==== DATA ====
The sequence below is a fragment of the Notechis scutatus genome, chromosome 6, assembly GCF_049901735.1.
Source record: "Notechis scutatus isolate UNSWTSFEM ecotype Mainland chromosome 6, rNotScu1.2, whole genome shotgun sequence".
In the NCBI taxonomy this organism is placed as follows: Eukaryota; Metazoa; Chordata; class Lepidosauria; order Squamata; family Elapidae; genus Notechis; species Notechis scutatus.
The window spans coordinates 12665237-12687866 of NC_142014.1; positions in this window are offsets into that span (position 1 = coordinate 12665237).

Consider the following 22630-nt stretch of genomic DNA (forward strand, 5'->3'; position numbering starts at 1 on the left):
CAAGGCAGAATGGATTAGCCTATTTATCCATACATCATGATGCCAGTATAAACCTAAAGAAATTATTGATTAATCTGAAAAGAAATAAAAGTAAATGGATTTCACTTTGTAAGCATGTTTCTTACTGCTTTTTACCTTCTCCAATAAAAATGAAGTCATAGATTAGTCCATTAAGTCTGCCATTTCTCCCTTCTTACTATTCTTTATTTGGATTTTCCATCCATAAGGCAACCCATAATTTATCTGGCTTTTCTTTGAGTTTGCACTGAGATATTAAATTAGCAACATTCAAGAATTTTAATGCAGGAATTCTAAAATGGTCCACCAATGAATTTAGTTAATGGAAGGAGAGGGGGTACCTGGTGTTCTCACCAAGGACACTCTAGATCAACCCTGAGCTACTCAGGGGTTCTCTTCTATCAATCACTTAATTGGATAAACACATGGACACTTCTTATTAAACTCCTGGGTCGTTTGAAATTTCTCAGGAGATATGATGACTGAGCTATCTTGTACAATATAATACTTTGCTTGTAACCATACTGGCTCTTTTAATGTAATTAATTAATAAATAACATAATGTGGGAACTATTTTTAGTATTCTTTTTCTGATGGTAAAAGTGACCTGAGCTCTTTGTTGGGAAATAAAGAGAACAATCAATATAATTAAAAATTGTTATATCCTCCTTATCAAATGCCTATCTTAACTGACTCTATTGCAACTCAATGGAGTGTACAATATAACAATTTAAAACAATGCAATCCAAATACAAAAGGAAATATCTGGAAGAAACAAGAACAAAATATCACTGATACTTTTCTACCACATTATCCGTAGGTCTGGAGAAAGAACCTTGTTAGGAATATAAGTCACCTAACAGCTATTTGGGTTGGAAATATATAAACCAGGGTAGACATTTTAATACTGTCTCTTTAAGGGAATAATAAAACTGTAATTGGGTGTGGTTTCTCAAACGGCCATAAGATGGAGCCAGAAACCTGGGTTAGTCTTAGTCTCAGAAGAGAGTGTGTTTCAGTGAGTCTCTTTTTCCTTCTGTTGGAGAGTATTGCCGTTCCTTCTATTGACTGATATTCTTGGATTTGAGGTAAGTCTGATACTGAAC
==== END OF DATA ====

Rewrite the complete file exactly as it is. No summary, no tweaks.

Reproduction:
The sequence below is a fragment of the Notechis scutatus genome, chromosome 6, assembly GCF_049901735.1.
Source record: "Notechis scutatus isolate UNSWTSFEM ecotype Mainland chromosome 6, rNotScu1.2, whole genome shotgun sequence".
In the NCBI taxonomy this organism is placed as follows: Eukaryota; Metazoa; Chordata; class Lepidosauria; order Squamata; family Elapidae; genus Notechis; species Notechis scutatus.
The window spans coordinates 12665237-12687866 of NC_142014.1; positions in this window are offsets into that span (position 1 = coordinate 12665237).

Consider the following 22630-nt stretch of genomic DNA (forward strand, 5'->3'; position numbering starts at 1 on the left):
CAAGGCAGAATGGATTAGCCTATTTATCCATACATCATGATGCCAGTATAAACCTAAAGAAATTATTGATTAATCTGAAAAGAAATAAAAGTAAATGGATTTCACTTTGTAAGCATGTTTCTTACTGCTTTTTACCTTCTCCAATAAAAATGAAGTCATAGATTAGTCCATTAAGTCTGCCATTTCTCCCTTCTTACTATTCTTTATTTGGATTTTCCATCCATAAGGCAACCCATAATTTATCTGGCTTTTCTTTGAGTTTGCACTGAGATATTAAATTAGCAACATTCAAGAATTTTAATGCAGGAATTCTAAAATGGTCCACCAATGAATTTAGTTAATGGAAGGAGAGGGGGTACCTGGTGTTCTCACCAAGGACACTCTAGATCAACCCTGAGCTACTCAGGGGTTCTCTTCTATCAATCACTTAATTGGATAAACACATGGACACTTCTTATTAAACTCCTGGGTCGTTTGAAATTTCTCAGGAGATATGATGACTGAGCTATCTTGTACAATATAATACTTTGCTTGTAACCATACTGGCTCTTTTAATGTAATTAATTAATAAATAACATAATGTGGGAACTATTTTTAGTATTCTTTTTCTGATGGTAAAAGTGACCTGAGCTCTTTGTTGGGAAATAAAGAGAACAATCAATATAATTAAAAATTGTTATATCCTCCTTATCAAATGCCTATCTTAACTGACTCTATTGCAACTCAATGGAGTGTACAATATAACAATTTAAAACAATGCAATCCAAATACAAAAGGAAATATCTGGAAGAAACAAGAACAAAATATCACTGATACTTTTCTACCACATTATCCGTAGGTCTGGAGAAAGAACCTTGTTAGGAATATAAGTCACCTAACAGCTATTTGGGTTGGAAATATATAAACCAGGGTAGACATTTTAATACTGTCTCTTTAAGGGAATAATAAAACTGTAATTGGGTGTGGTTTCTCAAACGGCCATAAGATGGAGCCAGAAACCTGGGTTAGTCTTAGTCTCAGAAGAGAGTGTGTTTCAGTGAGTCTCTTTTTCCTTCTGTTGGAGAGTATTGCCGTTCCTTCTATTGACTGATATTCTTGGATTTGAGGTAAGTCTGATACTGAAC